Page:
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Revival of the Hatch Part 19: The New Duckbill

93 EG Hatch Build

In an effort to knock down the size of my TODO list I’ve been trying to wrap up the exterior of the car. Plus with how close the exterior is to being done I’ve been itching to see how the car is gonna look all buttoned up.


Restoring the Wiper Cowl

The wiper cowl was looking pretty faded so I figured I’d give it a quick respray.

For paint I used SEM trim paint and prepped it by washing the cowl with degreaser followed by a coat of adhesion promoter.

From a distance it looks good but up close there’s some spotting. I think it was because I sprayed the adhesion promoter a little too heavy as this was the same paint / adhesion promoter I used on my side mirrors and they look perfect.

I’m not too concerned though so I proceeded to install the new rubber piece I picked up.


Installing my New Seibon Duckbill

My new duckbill finally arrived so I couldn’t resist installing it.

It’s a Seibon RS9295HDCVHB-SP-L and it has a 3rd brake light which was pretty important for my needs since I wanted to ensure the car stayed street legal.

The only thing I was missing was a connector for the brake light wiring.

To fix that I installed a 2 pin Aptiv Metripack 150 since they’re waterproof (and cheap).

While trying to test fit the spoiler I wasn’t able to get one of the bolts to line up with the hatch hinges. It turns out one of the mounting studs was offset from where it needed to be due to a manufacturing defect and instead of returning the spoiler I decided to oblong the mounting hole.

It didn’t feel great hacking into my hinge but it felt like the better choice as my only other option would have been to return the spoiler and carbon body panels aren’t known for having great fitment anyways.

It looks good installed though so I’m happy with it!

Fitment is pretty decent too.

My new connector worked out perfectly. It fits right between the mounting studs / glass and doesn’t touch the rubber weatherstripping.

I also made sure to seam seal the upper hinges to prevent any water leaks. I had been meaning to do this for awhile now but was holding off until I could confirm the spoiler fit nicely.


Investigating Why The Brake Light Didn’t Work

After installing the spoiler I wasn’t able to get the brake light to work. At first I thought it was due to the wiring polarity being backwards so I tried swapping the wires but it still didn’t light up.

Wondering what was going on I realized I probably hadn’t plugged the brake light switch on the pedal back up to the harness so I took a peak and sure enough it wasn’t connected.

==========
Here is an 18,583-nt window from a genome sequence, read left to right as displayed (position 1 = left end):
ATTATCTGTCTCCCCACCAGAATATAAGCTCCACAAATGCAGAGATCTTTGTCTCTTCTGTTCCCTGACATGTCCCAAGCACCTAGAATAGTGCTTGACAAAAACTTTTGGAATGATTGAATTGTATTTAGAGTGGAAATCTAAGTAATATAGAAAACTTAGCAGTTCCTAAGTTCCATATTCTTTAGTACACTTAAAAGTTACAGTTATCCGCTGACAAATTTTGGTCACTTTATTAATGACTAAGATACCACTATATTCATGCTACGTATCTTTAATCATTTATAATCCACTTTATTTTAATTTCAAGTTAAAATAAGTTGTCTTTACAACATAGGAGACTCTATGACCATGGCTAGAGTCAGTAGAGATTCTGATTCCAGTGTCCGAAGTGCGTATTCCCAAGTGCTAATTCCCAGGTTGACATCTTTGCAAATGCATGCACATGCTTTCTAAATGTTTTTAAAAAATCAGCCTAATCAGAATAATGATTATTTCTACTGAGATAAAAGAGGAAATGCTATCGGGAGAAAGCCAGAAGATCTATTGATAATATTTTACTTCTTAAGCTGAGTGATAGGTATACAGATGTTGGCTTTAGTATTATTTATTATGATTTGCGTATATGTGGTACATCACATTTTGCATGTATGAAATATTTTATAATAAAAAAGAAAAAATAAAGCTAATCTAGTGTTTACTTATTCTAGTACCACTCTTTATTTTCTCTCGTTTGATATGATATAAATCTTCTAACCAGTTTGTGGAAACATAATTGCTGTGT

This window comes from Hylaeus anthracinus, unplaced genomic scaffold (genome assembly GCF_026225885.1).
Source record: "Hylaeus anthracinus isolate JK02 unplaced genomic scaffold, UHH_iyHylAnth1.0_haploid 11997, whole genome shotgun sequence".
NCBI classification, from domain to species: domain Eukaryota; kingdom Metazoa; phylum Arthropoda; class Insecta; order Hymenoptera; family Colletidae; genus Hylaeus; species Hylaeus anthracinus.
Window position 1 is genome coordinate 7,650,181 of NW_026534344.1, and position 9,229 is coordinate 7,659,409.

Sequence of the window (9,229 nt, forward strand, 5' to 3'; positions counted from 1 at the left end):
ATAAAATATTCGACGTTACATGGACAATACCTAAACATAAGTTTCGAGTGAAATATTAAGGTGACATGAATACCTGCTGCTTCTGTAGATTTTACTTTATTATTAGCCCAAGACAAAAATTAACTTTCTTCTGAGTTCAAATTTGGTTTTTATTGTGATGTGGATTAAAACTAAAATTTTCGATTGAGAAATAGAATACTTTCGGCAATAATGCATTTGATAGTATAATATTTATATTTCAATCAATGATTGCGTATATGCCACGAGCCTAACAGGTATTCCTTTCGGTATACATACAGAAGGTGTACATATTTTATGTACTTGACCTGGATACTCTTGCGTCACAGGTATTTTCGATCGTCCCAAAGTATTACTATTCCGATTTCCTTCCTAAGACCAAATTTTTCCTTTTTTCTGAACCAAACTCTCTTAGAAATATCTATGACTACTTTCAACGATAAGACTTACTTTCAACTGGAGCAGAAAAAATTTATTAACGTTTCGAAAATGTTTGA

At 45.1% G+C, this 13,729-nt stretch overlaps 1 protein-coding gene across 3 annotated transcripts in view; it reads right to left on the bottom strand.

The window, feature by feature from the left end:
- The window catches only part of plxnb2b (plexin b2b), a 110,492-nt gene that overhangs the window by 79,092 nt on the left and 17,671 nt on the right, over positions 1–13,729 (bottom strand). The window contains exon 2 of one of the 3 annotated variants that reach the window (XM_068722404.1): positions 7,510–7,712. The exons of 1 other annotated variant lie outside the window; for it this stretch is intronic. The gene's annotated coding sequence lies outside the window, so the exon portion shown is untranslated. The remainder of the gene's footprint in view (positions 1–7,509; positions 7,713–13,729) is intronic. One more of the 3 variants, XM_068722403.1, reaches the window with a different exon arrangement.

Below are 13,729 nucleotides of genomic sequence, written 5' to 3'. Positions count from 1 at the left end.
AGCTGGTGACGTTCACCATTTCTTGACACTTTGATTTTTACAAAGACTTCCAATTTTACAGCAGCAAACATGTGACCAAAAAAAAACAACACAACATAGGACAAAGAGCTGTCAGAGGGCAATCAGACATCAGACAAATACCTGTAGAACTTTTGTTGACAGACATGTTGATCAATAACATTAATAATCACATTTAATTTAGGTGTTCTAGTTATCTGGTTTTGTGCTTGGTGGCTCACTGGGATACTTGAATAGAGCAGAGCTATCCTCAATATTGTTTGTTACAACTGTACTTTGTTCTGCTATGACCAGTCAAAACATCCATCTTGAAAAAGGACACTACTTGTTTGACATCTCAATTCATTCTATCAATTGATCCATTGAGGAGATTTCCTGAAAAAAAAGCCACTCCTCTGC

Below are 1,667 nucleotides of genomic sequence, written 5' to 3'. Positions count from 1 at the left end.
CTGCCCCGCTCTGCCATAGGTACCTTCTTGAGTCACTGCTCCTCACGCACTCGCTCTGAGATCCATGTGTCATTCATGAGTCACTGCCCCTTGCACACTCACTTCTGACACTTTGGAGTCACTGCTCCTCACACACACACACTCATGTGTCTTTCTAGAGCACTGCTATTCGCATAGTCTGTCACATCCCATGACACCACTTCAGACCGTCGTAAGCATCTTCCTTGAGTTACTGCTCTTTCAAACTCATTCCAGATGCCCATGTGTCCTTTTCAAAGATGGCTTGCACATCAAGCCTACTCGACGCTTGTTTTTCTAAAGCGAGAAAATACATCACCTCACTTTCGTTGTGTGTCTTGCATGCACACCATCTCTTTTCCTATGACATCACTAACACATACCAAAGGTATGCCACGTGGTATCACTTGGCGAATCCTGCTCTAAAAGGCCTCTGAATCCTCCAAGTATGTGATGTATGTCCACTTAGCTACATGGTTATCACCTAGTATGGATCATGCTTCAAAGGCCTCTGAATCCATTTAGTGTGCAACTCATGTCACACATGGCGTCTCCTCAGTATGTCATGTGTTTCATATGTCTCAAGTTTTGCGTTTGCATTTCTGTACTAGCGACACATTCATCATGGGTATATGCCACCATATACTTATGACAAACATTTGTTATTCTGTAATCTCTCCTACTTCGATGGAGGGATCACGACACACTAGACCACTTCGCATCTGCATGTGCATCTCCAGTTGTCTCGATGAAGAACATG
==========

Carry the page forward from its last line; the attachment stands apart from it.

Plugging it in would normally be an easy fix, but after looking all over the main harness I couldn’t find the brake switch connector!

It stumped me at first because I really thought I was just overlooking it, but I eventually realized that back when I cleaned up the cabin harness and removed all the excess wiring I may have removed a little too much.

Digging through my spare wire bin confirmed my suspicions.

Thankfully when I did remove the connector I had followed the wires to the source and depinned them so it was pretty straight forward to re-add.

The wires connect to the orange junction connector under the dash which is kinda weird.

I did a quick test with the wiring before finalizing everything and was happy to see the 3rd brake light finally worked!

As a finishing touch I removed those damn crimp connectors and replaced them with properly soldered connections.


Hooking up the Clutch Pedal

With both the throttle and brake pedals fully operational all that was left was to hook up the clutch pedal.

I decided to go with an S2K master cylinder since they look a little cleaner under the hood.

I ordered the master cylinder as a kit from Valex Racing and picked up an OEM firewall gasket too (the black gasket on the MC).

It was pretty easy to install.

The only thing that was somewhat tricky was bleeding the clutch since my header completely blocks the bleeder screw on the slave cylinder from being reached. I ended up using my vacuum pump to bleed it.

All done.


Can’t Forget a Set of Proper Wheels

Since the Integra stole the LS meshes I used to run on the EG, it hasn’t had it’s own set of wheels for awhile now.

I figured it was time to pick up a proper set of wheels for the hatch and I ended up settling on some 15x7+38 Kosei K1s wrapped in 225/45/15 Falken RT660s.

They’re basically the widest tire you can fit on an EG without having to do any major modifications. I may end up having to do some fender rolling as things look super close.


The First Interior Pieces Go Back In

The EG project is nearing the finish line and I’m finally ready to start installing more of the interior back in it.

Now that it’s sitting on it’s own wheels it felt like it was time to hook up the steering wheel so I can actually roll it around the garage if needed.

While it wasn’t necessary for the install, I decided to address the stripped airbag bolt I had stripped out years ago since it would be easier to fix while still out of the car.

Using my dremel I cut a slot into the bolt so I could use a flat head on it. It completely destroyed the bolt but eventually I was able to break it free.

After that adventure was resolved I was able to install the steering wheel back in the car.

On top of that I popped the upper interior back in too. The pictures don’t do it justice as the lighting makes the panels look all beat but it’s really exciting to see the interior come together.

Continue on to Part 20